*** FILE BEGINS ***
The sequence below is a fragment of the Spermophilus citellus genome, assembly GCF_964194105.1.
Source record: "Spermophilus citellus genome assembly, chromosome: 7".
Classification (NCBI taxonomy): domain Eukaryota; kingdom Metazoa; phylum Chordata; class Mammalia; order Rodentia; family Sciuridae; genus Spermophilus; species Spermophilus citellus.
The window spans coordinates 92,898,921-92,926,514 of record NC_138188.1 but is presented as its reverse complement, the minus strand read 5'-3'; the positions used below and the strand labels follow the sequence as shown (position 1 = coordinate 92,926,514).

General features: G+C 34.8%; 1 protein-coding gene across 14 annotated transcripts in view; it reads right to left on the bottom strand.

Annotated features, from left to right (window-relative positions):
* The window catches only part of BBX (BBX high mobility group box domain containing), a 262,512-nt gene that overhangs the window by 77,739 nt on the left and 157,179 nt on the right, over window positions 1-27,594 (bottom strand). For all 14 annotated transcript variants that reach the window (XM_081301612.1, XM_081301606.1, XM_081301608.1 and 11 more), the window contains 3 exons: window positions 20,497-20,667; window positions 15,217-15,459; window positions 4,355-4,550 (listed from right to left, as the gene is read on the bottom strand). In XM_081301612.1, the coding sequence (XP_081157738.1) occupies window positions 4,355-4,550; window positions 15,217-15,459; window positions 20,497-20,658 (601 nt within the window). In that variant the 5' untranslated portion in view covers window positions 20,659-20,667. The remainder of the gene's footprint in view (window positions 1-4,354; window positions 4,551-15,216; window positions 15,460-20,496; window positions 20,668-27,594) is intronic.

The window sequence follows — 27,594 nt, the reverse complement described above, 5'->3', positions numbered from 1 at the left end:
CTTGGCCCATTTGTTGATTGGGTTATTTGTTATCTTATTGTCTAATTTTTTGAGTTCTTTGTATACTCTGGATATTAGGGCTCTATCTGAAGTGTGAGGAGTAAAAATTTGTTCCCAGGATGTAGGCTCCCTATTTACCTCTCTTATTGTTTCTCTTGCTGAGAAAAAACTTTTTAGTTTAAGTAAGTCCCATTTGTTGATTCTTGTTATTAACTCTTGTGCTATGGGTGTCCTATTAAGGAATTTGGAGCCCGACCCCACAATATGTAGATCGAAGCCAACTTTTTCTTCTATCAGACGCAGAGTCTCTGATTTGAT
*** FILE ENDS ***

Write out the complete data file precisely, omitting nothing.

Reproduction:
The sequence below is a fragment of the Spermophilus citellus genome, assembly GCF_964194105.1.
Source record: "Spermophilus citellus genome assembly, chromosome: 7".
Classification (NCBI taxonomy): domain Eukaryota; kingdom Metazoa; phylum Chordata; class Mammalia; order Rodentia; family Sciuridae; genus Spermophilus; species Spermophilus citellus.
The window spans coordinates 92,898,921-92,926,514 of record NC_138188.1 but is presented as its reverse complement, the minus strand read 5'-3'; the positions used below and the strand labels follow the sequence as shown (position 1 = coordinate 92,926,514).

General features: G+C 34.8%; 1 protein-coding gene across 14 annotated transcripts in view; it reads right to left on the bottom strand.

Annotated features, from left to right (window-relative positions):
* The window catches only part of BBX (BBX high mobility group box domain containing), a 262,512-nt gene that overhangs the window by 77,739 nt on the left and 157,179 nt on the right, over window positions 1-27,594 (bottom strand). For all 14 annotated transcript variants that reach the window (XM_081301612.1, XM_081301606.1, XM_081301608.1 and 11 more), the window contains 3 exons: window positions 20,497-20,667; window positions 15,217-15,459; window positions 4,355-4,550 (listed from right to left, as the gene is read on the bottom strand). In XM_081301612.1, the coding sequence (XP_081157738.1) occupies window positions 4,355-4,550; window positions 15,217-15,459; window positions 20,497-20,658 (601 nt within the window). In that variant the 5' untranslated portion in view covers window positions 20,659-20,667. The remainder of the gene's footprint in view (window positions 1-4,354; window positions 4,551-15,216; window positions 15,460-20,496; window positions 20,668-27,594) is intronic.

The window sequence follows — 27,594 nt, the reverse complement described above, 5'->3', positions numbered from 1 at the left end:
CTTGGCCCATTTGTTGATTGGGTTATTTGTTATCTTATTGTCTAATTTTTTGAGTTCTTTGTATACTCTGGATATTAGGGCTCTATCTGAAGTGTGAGGAGTAAAAATTTGTTCCCAGGATGTAGGCTCCCTATTTACCTCTCTTATTGTTTCTCTTGCTGAGAAAAAACTTTTTAGTTTAAGTAAGTCCCATTTGTTGATTCTTGTTATTAACTCTTGTGCTATGGGTGTCCTATTAAGGAATTTGGAGCCCGACCCCACAATATGTAGATCGAAGCCAACTTTTTCTTCTATCAGACGCAGAGTCTCTGATTTGAT